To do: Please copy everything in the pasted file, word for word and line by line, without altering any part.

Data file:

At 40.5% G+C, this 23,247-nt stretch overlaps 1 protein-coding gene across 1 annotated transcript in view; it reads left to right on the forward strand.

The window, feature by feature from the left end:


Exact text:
At 40.5% G+C, this 23,247-nt stretch overlaps 1 protein-coding gene across 1 annotated transcript in view; it reads left to right on the forward strand.

The window, feature by feature from the left end: